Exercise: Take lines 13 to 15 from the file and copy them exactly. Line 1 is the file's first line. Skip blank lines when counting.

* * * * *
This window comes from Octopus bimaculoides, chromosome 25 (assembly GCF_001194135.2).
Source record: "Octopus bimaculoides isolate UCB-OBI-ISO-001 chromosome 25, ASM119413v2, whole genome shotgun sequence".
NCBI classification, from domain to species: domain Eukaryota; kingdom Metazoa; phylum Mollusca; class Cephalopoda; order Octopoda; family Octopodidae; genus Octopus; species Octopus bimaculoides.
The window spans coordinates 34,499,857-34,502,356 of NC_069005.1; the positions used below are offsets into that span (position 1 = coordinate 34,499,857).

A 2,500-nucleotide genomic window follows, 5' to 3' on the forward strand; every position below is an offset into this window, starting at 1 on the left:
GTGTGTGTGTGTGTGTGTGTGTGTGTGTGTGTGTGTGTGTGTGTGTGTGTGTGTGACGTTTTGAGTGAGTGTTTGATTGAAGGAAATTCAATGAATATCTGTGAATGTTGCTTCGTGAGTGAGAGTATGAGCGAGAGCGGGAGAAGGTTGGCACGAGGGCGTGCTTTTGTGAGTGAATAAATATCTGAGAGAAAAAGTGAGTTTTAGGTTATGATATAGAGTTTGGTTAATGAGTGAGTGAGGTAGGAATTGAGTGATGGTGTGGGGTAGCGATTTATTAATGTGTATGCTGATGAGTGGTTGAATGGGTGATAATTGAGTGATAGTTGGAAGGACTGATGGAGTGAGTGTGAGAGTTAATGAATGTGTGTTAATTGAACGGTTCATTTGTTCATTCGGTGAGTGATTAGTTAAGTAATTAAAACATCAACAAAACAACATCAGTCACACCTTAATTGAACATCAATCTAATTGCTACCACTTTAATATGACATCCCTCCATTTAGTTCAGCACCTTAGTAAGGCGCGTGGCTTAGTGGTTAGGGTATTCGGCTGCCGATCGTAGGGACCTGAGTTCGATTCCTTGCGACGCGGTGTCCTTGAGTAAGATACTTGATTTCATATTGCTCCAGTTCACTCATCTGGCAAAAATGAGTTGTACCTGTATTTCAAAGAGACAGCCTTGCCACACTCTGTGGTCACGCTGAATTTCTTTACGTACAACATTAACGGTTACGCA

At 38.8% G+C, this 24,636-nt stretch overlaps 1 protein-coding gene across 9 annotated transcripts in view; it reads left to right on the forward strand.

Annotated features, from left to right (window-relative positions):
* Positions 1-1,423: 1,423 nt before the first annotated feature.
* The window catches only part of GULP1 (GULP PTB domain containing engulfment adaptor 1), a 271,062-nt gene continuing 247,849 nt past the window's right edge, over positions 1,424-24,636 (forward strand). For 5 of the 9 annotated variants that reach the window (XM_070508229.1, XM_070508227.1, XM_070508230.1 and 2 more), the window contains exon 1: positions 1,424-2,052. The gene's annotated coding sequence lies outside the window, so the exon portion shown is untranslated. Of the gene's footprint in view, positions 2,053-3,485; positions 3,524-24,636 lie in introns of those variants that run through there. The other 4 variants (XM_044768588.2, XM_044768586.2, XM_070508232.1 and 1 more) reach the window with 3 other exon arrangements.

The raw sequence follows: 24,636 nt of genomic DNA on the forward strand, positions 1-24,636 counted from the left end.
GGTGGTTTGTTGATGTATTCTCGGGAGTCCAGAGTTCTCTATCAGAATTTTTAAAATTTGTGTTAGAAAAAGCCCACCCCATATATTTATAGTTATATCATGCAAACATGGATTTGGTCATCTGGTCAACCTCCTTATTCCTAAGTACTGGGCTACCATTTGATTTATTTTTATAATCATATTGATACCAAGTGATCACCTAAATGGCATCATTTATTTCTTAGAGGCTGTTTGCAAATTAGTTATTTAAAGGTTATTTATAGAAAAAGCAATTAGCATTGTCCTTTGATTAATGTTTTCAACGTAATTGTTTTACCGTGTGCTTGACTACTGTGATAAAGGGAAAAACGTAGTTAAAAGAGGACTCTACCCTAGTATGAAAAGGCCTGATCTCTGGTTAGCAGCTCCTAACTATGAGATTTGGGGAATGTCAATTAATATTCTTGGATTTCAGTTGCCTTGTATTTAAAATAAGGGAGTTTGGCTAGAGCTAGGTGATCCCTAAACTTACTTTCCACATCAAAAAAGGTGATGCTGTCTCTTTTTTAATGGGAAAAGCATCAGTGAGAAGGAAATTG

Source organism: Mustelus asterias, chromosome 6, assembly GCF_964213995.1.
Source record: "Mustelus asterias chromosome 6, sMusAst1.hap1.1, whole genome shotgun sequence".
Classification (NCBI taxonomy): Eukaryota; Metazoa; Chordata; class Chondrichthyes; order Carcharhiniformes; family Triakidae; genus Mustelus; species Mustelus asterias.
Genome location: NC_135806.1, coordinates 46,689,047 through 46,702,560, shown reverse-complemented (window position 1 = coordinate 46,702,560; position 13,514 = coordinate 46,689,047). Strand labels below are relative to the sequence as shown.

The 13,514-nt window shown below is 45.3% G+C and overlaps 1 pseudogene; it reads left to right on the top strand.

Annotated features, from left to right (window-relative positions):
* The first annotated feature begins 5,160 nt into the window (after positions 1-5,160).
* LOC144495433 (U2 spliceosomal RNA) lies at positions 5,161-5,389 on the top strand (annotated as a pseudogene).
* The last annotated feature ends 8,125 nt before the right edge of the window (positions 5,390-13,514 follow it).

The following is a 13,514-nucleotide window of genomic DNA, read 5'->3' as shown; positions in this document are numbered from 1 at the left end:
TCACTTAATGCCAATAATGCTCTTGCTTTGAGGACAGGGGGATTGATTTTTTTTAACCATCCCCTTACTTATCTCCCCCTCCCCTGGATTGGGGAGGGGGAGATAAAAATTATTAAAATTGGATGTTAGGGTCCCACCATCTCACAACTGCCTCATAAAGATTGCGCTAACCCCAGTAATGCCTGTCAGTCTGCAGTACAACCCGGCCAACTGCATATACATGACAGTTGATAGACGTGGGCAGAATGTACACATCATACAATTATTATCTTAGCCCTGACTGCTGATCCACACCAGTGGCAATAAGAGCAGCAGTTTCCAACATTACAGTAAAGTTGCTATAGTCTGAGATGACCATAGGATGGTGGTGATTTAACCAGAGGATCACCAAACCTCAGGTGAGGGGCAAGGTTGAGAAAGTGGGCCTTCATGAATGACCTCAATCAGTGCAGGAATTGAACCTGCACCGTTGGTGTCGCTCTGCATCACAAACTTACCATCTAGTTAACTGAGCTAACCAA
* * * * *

Source organism: Mustelus asterias, chromosome 6, assembly GCF_964213995.1.
Source record: "Mustelus asterias chromosome 6, sMusAst1.hap1.1, whole genome shotgun sequence".
Classification (NCBI taxonomy): Eukaryota; Metazoa; Chordata; class Chondrichthyes; order Carcharhiniformes; family Triakidae; genus Mustelus; species Mustelus asterias.